Friday, June 6, 2008

1984 was a typo! -- No Place to Hide Pseudo Book Review

I really blame phn1x for actually answering my question of what Safeway does with the information of what you buy and suggesting the book "No Place to Hide" by Robert O'Harrow.

Google Books Link:

I won't do the typical review I do because its not a "tech" book but I will say that it was eye opening. I'm embarrassed to not know the scope of information (and how easily we give it up) that is being accumulated about us by different commercial organizations (ChoicePoint, Acxiom, and more), computer generated models of our likes and dislikes formulated and sold to various vendors, private information about us from marriage, mortgages, books checked out from the library, you name it, and of course that information being easily sold to the government so they can live up to laws forbidding the government from spying on citizens by the government itself not actually doing the spying but merely buying data and services from these vendors.

I don't want to go all Dale Gribble (more) but some fun/spooky/scary things from the book.

1. you dont have to fill out warranty cards that ask for all that personal info like how much you make and what kind of car you drive. By law all products have a 1 yr warranty without you having to mail in that registration card.

2. your phone number is your new SSN and the "key" tying good chunks of your data to you. Add your zip code to make sure there are no mistakes.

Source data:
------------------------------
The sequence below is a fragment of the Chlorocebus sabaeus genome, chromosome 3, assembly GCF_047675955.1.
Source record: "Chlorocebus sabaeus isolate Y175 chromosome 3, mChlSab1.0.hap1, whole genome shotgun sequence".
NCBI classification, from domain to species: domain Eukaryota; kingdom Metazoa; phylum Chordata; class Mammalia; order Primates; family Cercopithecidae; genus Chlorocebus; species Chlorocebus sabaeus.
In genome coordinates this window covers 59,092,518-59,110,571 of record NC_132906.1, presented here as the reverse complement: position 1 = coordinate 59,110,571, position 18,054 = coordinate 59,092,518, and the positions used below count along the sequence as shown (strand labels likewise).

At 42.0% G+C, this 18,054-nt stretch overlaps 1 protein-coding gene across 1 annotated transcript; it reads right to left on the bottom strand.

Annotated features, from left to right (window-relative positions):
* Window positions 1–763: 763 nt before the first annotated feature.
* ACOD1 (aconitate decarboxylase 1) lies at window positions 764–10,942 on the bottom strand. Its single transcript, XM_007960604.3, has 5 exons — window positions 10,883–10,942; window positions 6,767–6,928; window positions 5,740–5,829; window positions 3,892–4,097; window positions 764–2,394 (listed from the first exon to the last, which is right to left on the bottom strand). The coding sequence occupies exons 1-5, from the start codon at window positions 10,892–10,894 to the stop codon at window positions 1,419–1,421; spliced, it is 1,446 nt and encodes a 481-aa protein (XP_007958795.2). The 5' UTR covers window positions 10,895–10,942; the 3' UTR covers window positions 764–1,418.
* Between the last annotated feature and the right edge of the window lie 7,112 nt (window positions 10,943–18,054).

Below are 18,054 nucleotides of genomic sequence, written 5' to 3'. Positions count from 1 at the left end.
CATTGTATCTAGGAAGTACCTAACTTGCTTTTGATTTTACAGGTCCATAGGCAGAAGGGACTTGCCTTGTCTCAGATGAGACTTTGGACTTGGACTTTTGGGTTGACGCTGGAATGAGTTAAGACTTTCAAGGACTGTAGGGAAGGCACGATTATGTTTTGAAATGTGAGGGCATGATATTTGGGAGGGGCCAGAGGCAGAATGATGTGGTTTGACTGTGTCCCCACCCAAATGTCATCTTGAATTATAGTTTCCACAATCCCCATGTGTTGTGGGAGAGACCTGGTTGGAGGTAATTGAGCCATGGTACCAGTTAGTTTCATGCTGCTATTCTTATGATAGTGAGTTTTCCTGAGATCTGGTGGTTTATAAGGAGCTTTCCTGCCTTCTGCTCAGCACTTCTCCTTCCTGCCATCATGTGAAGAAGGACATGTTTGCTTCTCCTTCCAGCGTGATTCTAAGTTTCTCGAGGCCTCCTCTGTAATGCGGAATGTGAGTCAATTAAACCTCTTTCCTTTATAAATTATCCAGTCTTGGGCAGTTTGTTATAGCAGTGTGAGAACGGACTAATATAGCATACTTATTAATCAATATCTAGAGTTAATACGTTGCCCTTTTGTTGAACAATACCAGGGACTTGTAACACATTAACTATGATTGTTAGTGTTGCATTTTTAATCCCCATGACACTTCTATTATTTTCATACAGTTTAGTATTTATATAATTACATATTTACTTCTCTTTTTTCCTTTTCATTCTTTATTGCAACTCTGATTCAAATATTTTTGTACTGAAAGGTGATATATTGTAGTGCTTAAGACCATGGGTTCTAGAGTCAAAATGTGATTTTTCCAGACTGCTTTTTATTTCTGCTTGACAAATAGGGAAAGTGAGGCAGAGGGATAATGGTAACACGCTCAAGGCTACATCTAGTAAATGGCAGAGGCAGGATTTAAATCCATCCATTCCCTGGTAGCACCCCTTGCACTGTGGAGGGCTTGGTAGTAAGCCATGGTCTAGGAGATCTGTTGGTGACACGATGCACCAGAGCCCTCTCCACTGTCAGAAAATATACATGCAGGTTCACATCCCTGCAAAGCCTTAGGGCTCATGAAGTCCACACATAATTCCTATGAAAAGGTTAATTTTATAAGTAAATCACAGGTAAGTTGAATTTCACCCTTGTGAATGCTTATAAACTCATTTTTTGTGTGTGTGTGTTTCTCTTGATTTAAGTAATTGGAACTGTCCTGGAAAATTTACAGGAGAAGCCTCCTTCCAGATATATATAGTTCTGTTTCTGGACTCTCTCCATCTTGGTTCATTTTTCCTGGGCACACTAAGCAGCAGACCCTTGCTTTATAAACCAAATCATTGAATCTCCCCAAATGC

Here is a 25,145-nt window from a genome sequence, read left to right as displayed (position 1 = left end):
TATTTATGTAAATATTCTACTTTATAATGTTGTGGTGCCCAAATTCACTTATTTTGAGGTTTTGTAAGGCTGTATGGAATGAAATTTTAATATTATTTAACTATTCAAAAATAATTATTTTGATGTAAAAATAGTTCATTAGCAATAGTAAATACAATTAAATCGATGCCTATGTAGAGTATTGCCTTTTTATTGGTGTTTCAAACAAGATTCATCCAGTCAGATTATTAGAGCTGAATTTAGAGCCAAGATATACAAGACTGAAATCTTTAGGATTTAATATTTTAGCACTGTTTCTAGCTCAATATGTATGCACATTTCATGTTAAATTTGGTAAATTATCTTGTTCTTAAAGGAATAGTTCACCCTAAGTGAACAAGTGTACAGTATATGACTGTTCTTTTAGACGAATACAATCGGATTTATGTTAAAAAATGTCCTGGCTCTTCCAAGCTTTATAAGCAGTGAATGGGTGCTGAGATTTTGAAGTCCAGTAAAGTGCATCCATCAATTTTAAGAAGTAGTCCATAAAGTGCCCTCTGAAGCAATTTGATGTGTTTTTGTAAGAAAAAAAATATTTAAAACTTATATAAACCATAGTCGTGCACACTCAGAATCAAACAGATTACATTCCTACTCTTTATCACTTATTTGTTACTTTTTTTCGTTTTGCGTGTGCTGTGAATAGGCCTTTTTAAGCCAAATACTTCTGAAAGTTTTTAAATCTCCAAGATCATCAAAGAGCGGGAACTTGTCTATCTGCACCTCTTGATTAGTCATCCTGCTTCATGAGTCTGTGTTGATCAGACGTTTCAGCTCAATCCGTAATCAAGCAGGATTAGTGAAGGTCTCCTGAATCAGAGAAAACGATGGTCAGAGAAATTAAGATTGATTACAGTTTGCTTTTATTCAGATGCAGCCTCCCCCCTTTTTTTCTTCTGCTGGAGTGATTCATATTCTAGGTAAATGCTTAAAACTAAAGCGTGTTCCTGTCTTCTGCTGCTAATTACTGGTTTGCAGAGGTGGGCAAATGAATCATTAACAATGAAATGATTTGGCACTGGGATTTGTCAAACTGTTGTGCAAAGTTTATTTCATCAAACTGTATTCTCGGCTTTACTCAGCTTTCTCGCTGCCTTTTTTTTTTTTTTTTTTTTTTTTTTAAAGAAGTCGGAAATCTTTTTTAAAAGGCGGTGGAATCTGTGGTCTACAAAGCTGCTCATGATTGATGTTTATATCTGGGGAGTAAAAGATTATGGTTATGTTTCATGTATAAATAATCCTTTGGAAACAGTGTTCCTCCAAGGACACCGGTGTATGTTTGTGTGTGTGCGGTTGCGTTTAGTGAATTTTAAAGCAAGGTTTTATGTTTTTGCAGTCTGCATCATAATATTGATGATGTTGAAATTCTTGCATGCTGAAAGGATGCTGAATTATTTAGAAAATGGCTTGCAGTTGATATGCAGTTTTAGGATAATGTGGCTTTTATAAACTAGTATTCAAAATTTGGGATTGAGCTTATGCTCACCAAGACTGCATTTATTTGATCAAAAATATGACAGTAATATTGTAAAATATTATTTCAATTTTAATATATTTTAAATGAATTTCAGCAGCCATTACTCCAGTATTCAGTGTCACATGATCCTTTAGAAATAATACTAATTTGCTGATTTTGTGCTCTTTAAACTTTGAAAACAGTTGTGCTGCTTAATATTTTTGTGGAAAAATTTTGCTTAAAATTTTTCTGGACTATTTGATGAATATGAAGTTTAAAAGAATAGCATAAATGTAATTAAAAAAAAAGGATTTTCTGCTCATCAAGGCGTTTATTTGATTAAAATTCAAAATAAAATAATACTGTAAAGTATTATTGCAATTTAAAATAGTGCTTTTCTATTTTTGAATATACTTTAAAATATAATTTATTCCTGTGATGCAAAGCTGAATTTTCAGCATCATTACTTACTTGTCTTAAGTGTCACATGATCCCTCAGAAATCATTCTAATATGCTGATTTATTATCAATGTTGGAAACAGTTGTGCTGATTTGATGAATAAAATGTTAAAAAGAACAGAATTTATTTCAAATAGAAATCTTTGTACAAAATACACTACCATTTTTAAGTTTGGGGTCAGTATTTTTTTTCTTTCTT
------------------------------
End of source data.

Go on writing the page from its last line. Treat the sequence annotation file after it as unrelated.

3. where do these companies get the data? From: telephone directories, voter registrations forms, tax assessor offices, questionnaires, warranty cards, catalog buyer behavior information, and product registration forms.

4. who generated the initial no fly lists? yep those companies.

5. best part, all the data policing is done by the companies and not the government.

And for a real world example, in my mailbox yesterday was some junk mail from some Baptist church. Of course called and said thanks for the letter but how the f**k did you get my name and address. The utility company gave it to them...WTF.

EFF and EPIC can expect good donations this year, as long as they don't write down my name and address so the government doesn't have its initial start list of dissidents when things go south. But its probably waaaaaaay to late to worry about that. I know I'm already on that list.

For Cons of the book, read the reviews on amazon they mostly say the same thing. Basically great information, but no remediation. fI there even is any at this point.

If you want to see what they have on you, at least ChoicePoint appears to do this for free if you are willing to cough up some information.

also opt-out info:


1 comment:

geekyone said...

Chris if you liked that book and were looking for more remediation try this one "How to Be Invisible: The Essential Guide to Protecting Your Personal Privacy, Your Assets, and Your Life" by J.J. Luna. I am reading it right now so far it is very informative, although the author seems a little paranoid.